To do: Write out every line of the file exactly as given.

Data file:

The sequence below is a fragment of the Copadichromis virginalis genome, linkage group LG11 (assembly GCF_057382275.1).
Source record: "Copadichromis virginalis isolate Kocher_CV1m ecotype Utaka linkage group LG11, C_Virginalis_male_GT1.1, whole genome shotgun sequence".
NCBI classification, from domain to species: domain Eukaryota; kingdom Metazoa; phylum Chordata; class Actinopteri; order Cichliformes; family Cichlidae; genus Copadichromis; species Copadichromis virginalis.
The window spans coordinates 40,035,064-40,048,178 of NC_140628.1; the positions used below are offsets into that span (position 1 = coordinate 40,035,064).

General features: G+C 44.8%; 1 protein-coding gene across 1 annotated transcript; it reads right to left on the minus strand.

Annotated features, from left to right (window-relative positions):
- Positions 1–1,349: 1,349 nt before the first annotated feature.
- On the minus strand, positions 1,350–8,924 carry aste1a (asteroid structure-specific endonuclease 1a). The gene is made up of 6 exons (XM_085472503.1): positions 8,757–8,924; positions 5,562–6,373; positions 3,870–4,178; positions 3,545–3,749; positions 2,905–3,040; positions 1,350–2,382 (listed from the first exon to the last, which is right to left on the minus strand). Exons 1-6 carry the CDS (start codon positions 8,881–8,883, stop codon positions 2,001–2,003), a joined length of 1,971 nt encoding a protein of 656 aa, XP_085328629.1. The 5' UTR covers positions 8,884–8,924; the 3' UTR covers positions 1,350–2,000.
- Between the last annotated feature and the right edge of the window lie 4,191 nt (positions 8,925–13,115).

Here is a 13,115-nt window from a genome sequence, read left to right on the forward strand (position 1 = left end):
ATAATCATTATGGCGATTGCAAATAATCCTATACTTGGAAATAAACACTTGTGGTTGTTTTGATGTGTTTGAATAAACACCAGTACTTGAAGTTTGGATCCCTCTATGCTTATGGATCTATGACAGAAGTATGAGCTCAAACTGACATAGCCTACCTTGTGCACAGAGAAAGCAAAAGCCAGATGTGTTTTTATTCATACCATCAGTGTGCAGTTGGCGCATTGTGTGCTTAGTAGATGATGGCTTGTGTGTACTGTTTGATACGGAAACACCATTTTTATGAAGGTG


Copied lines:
The sequence below is a fragment of the Copadichromis virginalis genome, linkage group LG11 (assembly GCF_057382275.1).
Source record: "Copadichromis virginalis isolate Kocher_CV1m ecotype Utaka linkage group LG11, C_Virginalis_male_GT1.1, whole genome shotgun sequence".
NCBI classification, from domain to species: domain Eukaryota; kingdom Metazoa; phylum Chordata; class Actinopteri; order Cichliformes; family Cichlidae; genus Copadichromis; species Copadichromis virginalis.
The window spans coordinates 40,035,064-40,048,178 of NC_140628.1; the positions used below are offsets into that span (position 1 = coordinate 40,035,064).

General features: G+C 44.8%; 1 protein-coding gene across 1 annotated transcript; it reads right to left on the minus strand.

Annotated features, from left to right (window-relative positions):
- Positions 1–1,349: 1,349 nt before the first annotated feature.
- On the minus strand, positions 1,350–8,924 carry aste1a (asteroid structure-specific endonuclease 1a). The gene is made up of 6 exons (XM_085472503.1): positions 8,757–8,924; positions 5,562–6,373; positions 3,870–4,178; positions 3,545–3,749; positions 2,905–3,040; positions 1,350–2,382 (listed from the first exon to the last, which is right to left on the minus strand). Exons 1-6 carry the CDS (start codon positions 8,881–8,883, stop codon positions 2,001–2,003), a joined length of 1,971 nt encoding a protein of 656 aa, XP_085328629.1. The 5' UTR covers positions 8,884–8,924; the 3' UTR covers positions 1,350–2,000.
- Between the last annotated feature and the right edge of the window lie 4,191 nt (positions 8,925–13,115).

Here is a 13,115-nt window from a genome sequence, read left to right on the forward strand (position 1 = left end):
ATAATCATTATGGCGATTGCAAATAATCCTATACTTGGAAATAAACACTTGTGGTTGTTTTGATGTGTTTGAATAAACACCAGTACTTGAAGTTTGGATCCCTCTATGCTTATGGATCTATGACAGAAGTATGAGCTCAAACTGACATAGCCTACCTTGTGCACAGAGAAAGCAAAAGCCAGATGTGTTTTTATTCATACCATCAGTGTGCAGTTGGCGCATTGTGTGCTTAGTAGATGATGGCTTGTGTGTACTGTTTGATACGGAAACACCATTTTTATGAAGGTG